Boston Beer Rebounds in Q1, Reports 15 percent Shipment Growth

Boston Beer Company has returned to growth.

The company — which makes the Samuel Adams, Angry Orchard, Twisted Tea, and Truly Spiked & Sparkling products — today reported its first-quarter 2018 earnings, which were highlighted by double-digit revenue and shipment growth.

Boston Beer reported a 17.8 percent increase in net revenue, to $190.5 million, along with a 15 percent increase in shipments, to 813,000 barrels, through the first 13 weeks of 2018. The company was facing easier comps during the first quarter of this year, however. During Q1 2017, shipments declined 15 percent, to 707,000 barrels, while revenue dipped 14 percent, to $161.7 million.

The company’s shipment and revenue totals in Q1 2018 mirrors results from Q1 2016 when it shipped 830,000 barrels and brought in $189 million during the first quarter. That year, company-wide depletions dipped 5 percent, as Boston Beer faced increased competition from a flood of new craft beer category entrants.

During a call with investors and analysts on Wednesday evening, Boston Beer founder and CEO Jim Koch attributed the turnaround to improved Samuel Adams and Angry Orchard trends, led by the recently introduced Samuel Adams’ Sam ’76 and New England IPA offerings, as well as Angry Orchard Rosé.

Koch noted that Angry Orchard Rosé is the No. 1 new product innovation in the “beer space” — which he said included ciders and flavored malt beverages — followed by Sam ’76. In regards to Rosé, Koch said the new offering has been able to capitalize on the popularity of rosé wine, which has led to early consumer trial. He also credited “great execution” from the company’s wholesalers and sales personnel for the positive results.

“It just makes sense,” Koch said of Rosé. “It’s an easy thing to grasp.”

And there’s still distribution runway ahead for those products. Koch, taking a “wild ass guess,” said the new product launches are only about halfway developed. He believes those efforts will be more fully developed by the end of May after retailers finish their resets.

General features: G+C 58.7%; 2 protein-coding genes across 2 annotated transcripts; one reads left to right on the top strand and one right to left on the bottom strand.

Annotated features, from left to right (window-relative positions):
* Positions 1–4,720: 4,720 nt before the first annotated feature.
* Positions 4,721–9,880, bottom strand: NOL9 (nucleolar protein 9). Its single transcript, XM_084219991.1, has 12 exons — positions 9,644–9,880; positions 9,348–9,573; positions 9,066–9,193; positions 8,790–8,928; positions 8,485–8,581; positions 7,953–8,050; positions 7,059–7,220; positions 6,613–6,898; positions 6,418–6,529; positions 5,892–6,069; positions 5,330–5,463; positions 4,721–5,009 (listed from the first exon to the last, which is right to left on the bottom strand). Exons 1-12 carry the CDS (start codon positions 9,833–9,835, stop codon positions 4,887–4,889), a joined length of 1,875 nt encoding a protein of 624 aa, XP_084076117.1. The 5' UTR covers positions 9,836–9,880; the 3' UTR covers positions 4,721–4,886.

“We have to be more patient about the rollout of our new products even if the sales per point are very strong,” said Koch, noting that much larger brewers with more “clout” and “power” are able to gain wider distribution more quickly.

“We do see some upside in the second quarter from the continued rollout of very successful innovation from all four of our brands,” he added.

New Boston Beer CEO Dave Burwick, who officially joined the company earlier this month, attributed an 8 percent increase in Q1 depletions to the Twisted Tea, Truly Spiked & Sparkling and Angry Orchard brands, which were only partially offset by declines from Samuel Adams.

“We’re excited that Twisted Tea continues to grow distribution and generate consumer pull, and that Truly Spiked & Sparkling is well positioned as a leader in the emerging segment of hard sparkling water,” he said via a press release. “Samuel Adams performance improved in the first quarter due to the national launch of Sam ’76 and increases in seasonal volumes, but these positives were more than offset by declines in other Samuel Adams styles.”

Despite the positive early trends, which could indicate that the company has recovered from a tough couple of years of declines, Koch cautioned investors and analysts about the continued competition from new category entrants.

“New craft brewers continue to enter the market and existing craft brewers are expanding their distribution and taprooms, with the result that drinkers are seeing more choices,” he said.

To compete with those companies, Boston Beer itself has announced plans to open taprooms in Cincinnati and Boston over the next two years.

When asked during the call about the pricing landscape within craft, Koch said even though an increasing number of craft brewers have introduced 15-packs at 12-pack prices, Boston Beer is not feeling any widespread downward price pressure. In fact, he said there’s been an opportunity to raise prices of 6- and 12-packs.

“We’ve been able to raise our price a little bit, (which is) reflected in the IRI numbers,” he said.